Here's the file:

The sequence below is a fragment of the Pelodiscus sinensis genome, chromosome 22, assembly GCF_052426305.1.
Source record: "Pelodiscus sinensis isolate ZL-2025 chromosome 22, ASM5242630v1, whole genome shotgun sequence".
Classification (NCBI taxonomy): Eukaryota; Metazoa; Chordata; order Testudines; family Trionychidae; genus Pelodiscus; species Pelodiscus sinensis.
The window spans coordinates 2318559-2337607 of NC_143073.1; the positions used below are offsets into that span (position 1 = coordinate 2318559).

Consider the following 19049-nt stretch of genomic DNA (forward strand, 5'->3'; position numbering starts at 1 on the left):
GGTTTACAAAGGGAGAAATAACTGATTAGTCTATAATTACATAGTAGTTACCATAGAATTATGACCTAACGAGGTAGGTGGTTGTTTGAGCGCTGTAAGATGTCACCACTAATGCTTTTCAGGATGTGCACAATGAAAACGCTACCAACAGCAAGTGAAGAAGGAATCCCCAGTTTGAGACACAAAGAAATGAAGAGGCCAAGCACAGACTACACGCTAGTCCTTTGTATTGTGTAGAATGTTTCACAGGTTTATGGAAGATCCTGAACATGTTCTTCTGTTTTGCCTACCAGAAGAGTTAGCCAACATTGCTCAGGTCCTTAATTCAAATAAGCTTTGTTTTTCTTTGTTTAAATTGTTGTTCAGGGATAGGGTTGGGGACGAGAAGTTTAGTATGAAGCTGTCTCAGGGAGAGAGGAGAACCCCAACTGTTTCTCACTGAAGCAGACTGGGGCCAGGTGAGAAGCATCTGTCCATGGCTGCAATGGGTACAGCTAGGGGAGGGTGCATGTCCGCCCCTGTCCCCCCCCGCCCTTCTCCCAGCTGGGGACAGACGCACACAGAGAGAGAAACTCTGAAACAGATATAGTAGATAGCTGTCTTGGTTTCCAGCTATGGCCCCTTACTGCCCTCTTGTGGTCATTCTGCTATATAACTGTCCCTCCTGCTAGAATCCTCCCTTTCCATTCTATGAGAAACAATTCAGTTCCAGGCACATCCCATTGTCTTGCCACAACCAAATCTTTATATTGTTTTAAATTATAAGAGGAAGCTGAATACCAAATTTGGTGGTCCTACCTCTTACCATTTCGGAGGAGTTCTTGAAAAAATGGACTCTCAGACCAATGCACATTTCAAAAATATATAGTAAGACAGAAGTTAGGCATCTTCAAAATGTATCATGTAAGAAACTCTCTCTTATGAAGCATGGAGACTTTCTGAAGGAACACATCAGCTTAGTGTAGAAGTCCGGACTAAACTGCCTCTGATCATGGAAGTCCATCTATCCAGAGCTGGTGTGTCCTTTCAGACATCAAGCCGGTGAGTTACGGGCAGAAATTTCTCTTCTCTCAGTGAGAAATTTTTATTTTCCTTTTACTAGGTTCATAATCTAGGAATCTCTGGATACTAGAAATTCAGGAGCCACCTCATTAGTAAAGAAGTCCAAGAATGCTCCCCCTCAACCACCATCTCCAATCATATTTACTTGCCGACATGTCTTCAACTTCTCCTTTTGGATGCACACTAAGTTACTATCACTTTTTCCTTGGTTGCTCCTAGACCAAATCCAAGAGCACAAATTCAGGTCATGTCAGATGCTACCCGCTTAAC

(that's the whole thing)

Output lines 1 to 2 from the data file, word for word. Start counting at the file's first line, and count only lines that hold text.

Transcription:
The sequence below is a fragment of the Pelodiscus sinensis genome, chromosome 22, assembly GCF_052426305.1.
Source record: "Pelodiscus sinensis isolate ZL-2025 chromosome 22, ASM5242630v1, whole genome shotgun sequence".